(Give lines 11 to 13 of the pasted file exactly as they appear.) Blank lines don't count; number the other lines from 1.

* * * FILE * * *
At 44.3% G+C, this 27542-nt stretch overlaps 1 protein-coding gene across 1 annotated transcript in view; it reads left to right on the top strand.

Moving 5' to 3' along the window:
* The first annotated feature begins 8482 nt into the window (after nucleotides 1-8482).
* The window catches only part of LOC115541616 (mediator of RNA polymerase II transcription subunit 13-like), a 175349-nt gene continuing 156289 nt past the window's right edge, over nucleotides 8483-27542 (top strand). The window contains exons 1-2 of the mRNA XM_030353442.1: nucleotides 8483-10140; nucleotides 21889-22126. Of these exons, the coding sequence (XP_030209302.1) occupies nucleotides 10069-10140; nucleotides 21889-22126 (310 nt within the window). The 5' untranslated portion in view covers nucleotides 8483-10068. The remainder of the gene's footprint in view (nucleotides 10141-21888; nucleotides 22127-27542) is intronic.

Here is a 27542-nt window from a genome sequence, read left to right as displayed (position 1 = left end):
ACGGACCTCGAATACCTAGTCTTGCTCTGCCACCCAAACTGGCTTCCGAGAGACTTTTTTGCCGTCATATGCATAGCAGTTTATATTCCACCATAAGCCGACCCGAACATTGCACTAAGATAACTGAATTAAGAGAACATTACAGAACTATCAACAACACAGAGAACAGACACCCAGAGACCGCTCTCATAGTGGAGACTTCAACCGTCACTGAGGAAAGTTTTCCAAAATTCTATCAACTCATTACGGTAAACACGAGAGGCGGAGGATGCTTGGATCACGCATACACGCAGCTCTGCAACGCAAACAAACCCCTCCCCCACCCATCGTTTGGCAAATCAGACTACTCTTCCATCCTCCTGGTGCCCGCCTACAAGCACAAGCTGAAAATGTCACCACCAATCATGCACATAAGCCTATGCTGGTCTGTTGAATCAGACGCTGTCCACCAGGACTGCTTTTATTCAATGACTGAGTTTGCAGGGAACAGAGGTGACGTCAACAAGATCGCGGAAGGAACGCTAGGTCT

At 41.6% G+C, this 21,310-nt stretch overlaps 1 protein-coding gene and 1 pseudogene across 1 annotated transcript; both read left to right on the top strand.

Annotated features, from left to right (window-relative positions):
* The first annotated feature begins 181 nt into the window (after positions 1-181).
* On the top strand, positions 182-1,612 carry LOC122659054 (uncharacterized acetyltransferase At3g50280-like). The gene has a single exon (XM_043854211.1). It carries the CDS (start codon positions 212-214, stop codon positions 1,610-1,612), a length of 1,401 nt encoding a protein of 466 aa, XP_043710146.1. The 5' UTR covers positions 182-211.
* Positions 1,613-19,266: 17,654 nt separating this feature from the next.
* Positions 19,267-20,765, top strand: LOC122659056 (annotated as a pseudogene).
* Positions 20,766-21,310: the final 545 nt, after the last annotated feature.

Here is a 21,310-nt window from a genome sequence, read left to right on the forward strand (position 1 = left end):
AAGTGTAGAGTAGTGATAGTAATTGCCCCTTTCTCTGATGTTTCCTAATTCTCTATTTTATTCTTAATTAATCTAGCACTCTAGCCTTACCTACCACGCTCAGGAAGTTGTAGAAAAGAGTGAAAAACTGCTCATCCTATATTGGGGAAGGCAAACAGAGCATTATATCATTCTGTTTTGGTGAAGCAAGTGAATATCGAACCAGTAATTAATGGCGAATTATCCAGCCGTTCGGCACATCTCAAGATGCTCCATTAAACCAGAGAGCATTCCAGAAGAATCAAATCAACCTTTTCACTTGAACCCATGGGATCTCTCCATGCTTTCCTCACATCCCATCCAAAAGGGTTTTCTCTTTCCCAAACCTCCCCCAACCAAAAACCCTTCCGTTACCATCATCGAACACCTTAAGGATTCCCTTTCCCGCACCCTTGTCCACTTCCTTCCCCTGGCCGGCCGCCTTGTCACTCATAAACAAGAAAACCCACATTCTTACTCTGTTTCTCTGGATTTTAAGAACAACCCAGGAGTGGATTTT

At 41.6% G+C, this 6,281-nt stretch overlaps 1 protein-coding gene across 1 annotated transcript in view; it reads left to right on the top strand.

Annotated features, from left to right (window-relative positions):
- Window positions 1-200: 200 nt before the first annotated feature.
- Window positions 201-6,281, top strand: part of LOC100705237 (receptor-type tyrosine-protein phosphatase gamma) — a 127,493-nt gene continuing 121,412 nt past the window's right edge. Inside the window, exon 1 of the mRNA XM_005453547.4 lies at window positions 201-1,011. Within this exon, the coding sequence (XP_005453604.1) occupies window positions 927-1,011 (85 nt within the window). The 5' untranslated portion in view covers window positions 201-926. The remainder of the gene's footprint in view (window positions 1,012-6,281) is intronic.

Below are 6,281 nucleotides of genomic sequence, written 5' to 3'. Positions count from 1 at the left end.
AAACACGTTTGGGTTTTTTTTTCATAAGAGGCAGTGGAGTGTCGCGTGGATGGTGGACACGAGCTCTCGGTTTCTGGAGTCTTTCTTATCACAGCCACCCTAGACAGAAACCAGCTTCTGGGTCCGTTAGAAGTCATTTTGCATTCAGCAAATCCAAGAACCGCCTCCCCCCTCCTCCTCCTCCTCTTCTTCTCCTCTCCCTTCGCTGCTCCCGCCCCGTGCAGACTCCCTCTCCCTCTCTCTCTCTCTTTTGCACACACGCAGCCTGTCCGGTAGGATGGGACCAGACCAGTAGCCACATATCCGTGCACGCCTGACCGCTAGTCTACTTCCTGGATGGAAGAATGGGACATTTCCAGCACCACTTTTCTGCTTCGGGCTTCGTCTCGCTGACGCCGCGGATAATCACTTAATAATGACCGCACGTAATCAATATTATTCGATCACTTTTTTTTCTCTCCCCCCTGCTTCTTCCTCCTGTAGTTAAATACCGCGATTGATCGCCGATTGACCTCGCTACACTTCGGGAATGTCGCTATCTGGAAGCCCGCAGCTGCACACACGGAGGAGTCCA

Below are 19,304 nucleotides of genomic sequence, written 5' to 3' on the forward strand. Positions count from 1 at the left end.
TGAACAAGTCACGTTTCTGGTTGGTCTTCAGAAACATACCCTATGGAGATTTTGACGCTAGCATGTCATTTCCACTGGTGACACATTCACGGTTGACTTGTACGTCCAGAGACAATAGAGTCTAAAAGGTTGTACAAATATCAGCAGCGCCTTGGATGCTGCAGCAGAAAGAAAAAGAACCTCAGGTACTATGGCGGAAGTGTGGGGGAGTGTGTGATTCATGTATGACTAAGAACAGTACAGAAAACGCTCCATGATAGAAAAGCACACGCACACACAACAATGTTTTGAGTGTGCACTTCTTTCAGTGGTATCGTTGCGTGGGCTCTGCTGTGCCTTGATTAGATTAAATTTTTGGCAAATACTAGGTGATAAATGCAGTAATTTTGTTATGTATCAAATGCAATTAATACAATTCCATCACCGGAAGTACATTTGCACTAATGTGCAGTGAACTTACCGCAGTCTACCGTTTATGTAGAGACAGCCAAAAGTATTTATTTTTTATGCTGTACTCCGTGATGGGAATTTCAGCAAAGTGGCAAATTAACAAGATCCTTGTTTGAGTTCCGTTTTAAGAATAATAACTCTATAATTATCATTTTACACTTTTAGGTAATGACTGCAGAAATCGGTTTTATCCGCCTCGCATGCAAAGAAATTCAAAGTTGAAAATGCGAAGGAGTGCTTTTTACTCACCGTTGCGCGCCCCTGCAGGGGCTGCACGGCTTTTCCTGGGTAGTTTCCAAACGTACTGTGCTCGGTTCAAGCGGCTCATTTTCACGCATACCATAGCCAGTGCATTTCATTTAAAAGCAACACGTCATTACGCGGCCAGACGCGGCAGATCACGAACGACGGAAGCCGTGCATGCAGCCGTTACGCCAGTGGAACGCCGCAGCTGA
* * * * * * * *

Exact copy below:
* Positions 1,613-19,266: 17,654 nt separating this feature from the next.
* Positions 19,267-20,765, top strand: LOC122659056 (annotated as a pseudogene).
* Positions 20,766-21,310: the final 545 nt, after the last annotated feature.